Friday, September 1, 2017

Remembrances of Ohio Chess Champions John Stopa and Jim Harkins

This Labor Day Weekend, I will play in the Ohio Chess Congress for the 24th time; I have only missed the event five times since first participating in 1989. I am proud to have competed that often in the State Championship but it is also poignant to ponder the passage of time--and the passing of individual chess players who I have encountered over the years. Two-time Ohio Chess Champion (1950, 1985) James Schroeder passed away on July 8, 2017 and it has since come to my attention that two other Ohio Chess Champions recently passed away as well: John Stopa (July 7, 2017) and James Harkins (July 27, 2017). Stopa shared the Ohio title with Greg Serper and Boris Men in 1996, while Harkins won the championship three times (1964, 1968, 1973). Harkins tied for first in 1954 but lost the title on tiebreak points.

I played five USCF rated tournament games against John Stopa and two USCF rated tournament games against James Harkins. Ever since 2014--when I became a father and entered Law School--I have not been as involved with chess as I had been for the previous three decades. I feel out of the loop at times and I was stunned to hear of Stopa's passing, considering that he was just 64 years old and had seemed to be in good health the last time that I had seen him just a few months earlier. I did not have an immediate opportunity to write a proper tribute to him but I did post these remarks at his online memorial page:

"I had the privilege of playing five USCF rated games versus John. He was a strong player and a gentleman who always took time to analyze with me after our games. I recall him walking around tournaments recording the opening moves on the top boards. I got the sense that he was booking up on the competition, which is very smart. Rest in peace and my condolences to his family."

I wonder what happened to that pen and paper "database" that Stopa assembled over the years about Ohio's top players. Stopa literally wrote the book about Ohio's chess elite--or, at least he had the notes to write such a book--and it sure would be interesting to see the data that he collected over several decades.

Here is a hard fought draw that I earned against John Stopa five years ago. He and I each finished the tournament with 3.5/4 and shared first place with Charles Diebert.

North Market Swiss (Columbus, Ohio) January 5, 2012 (Round Three)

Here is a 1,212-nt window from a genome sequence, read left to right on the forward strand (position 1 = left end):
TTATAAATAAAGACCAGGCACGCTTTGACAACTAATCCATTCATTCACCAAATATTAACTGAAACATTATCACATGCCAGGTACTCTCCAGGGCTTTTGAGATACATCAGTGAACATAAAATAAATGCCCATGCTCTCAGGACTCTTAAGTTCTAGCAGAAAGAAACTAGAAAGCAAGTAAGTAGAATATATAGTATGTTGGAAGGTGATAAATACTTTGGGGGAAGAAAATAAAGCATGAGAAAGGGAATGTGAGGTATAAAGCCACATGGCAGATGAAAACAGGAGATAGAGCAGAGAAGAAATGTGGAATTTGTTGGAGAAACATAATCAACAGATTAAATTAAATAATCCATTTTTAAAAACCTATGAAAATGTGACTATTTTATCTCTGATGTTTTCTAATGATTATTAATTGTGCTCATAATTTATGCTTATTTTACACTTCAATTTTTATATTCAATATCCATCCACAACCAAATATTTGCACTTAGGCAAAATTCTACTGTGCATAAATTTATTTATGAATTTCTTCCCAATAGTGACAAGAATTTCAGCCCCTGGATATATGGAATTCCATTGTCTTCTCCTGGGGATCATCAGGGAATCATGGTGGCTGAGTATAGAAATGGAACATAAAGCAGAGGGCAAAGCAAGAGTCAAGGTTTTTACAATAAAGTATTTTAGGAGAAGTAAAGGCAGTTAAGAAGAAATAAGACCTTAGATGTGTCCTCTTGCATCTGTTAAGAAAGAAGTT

White:David Friedman (2083)
Black: John Stopa (2200)

1. e4 e5 2. Nf3 Nc6 3. Bc4 Bc5 4. c3 Nf6 5. d3 a6 6. b4 Ba7 7. 0-0 d6 8. Bg5 h6 9. Be3 O-O 10. a4 Ne7 11. Nbd2 Ng6 12. Bxa7 Rxa7 13. d4 exd4 14. cxd4 d5 15. exd5 Nxd5 16. Qb3 Be6!? (...Nb6=)
17. Ne4 (White is slightly better) b6 18. Ne5 Nxe5 19. dxe5 Nf4 20. Bxe6 Nxe6 21. Rad1 Qh4 22. Qe3 Raa8 23. f4 Rfd8 24. f5 Ng5 25. Nxg5 Qxg5 26. Qe4 Rac8 27.e6 Rxd1 28. Rxd1 Rd8?? (...Re8 offers much more resistance than the text) 29. Re1? (Rxd8+ followed by e7 and Qe5 leads to a decisive advantage) 30. Qc4 g6 31. fxg6 fxg6 32. Qg4!? (Qe4 is much stronger) Kh7 33. Rf1 Rf8 34. Rxf8 Qxf8 35. Qd4 Kg8 36. Qc4 Qe7 37. Qe4 Kh7 38. h4 h5 39. b5 axb5 40. axb5 Kg7 41. g3 Kf6 42. Qf4+ Kxe6 43. Qe4+ Kf6 44. Qf4+ Kg7 45. Qd4+ Kh7 46. Qd3 Qc5+ 47. Kg2 Qf5 48. Qc4 Qd7 49. Qe2 I offered a draw here and John immediately accepted. He had four seconds left on his clock plus the five second delay, while I had about six minutes remaining.

Like John Stopa, James Harkins was an attorney by profession. Harkins was a fixture on the Cleveland chess scene since at least the 1950s. I used to travel to Cleveland fairly often to visit family members and play in chess tournaments, so I saw him at many events. It was clear that he was a highly respected person and competitor within the Cleveland chess community. I was fortunate enough to beat him the first time we played, when I was a class A player and he outrated me by more than 200 points, but I think that I benefited from premature resignation on his part; I remember looking at the game later and realizing that he still had play in the position, though perhaps he was frustrated and did not want to continue the struggle.

He obtained his chess revenge against me nearly 20 years later in our next--and, as it turns out, final--encounter:

Friday Action Classic (Cleveland Ohio) November 26, 2010 (Round Four)
White: David Friedman (2068)
Black: James Harkins (2039)

1. e4 c5 2. Nf3 Nc6 3. d4 cxd4 4. Nxd4 Nf6 5. Nc3 e5 6. Ndb5 d6 7. Bg5 a6 8. Na3 b5 9. Nd5 Be7 10. Bxf6 Bxf6 11. c3 Bg5 12. Nc2 Rb8 13. Qf3 0-0 14. h4 Bh6 15. g4 Bf4 16.Nxf4 exf4 17. Qxf4 b4 18. Be2 bxc3 19. bxc3 Rb2 20.Qd2 Ne5 21. f3 Qf6 22. Rh3? (0-0-0) Bd7 23. Qc1 Rfb8 24. Nb4 This move wins an Exchange but subjects my K to a withering attack. Unfortunately, I did not have any better options, so I grabbed the material and hoped for the best. Rxe2+!? (...R8xb4 followed by Ng6 wins) 25. Kxe2 Bb5+? (...Nxf3) 26. Ke3? (Kf2) Bc4 27. g5?? (Rb1) Qe6-+ 28. Rg3 a5 29. Nc2 Nd3 30. Qg1 Qe5 31. Kd2 Qf4+ 32. Ne3?? (This loses quickly but Kd1 would only delay the inevitable after Rb2) Rb2+ 33. Kd1 Nf2+ 34. Kc1 Qxe3+ 35. Kxb2 Qd2+ 36. Ka3 Qxc3+

It will be great to reconnect with old friends--and perhaps make some new friends--at this year's Ohio Chess Congress but I will also feel some sadness and sense of loss because of the passing of several chess players who made rich contributions to Ohio's chess community.

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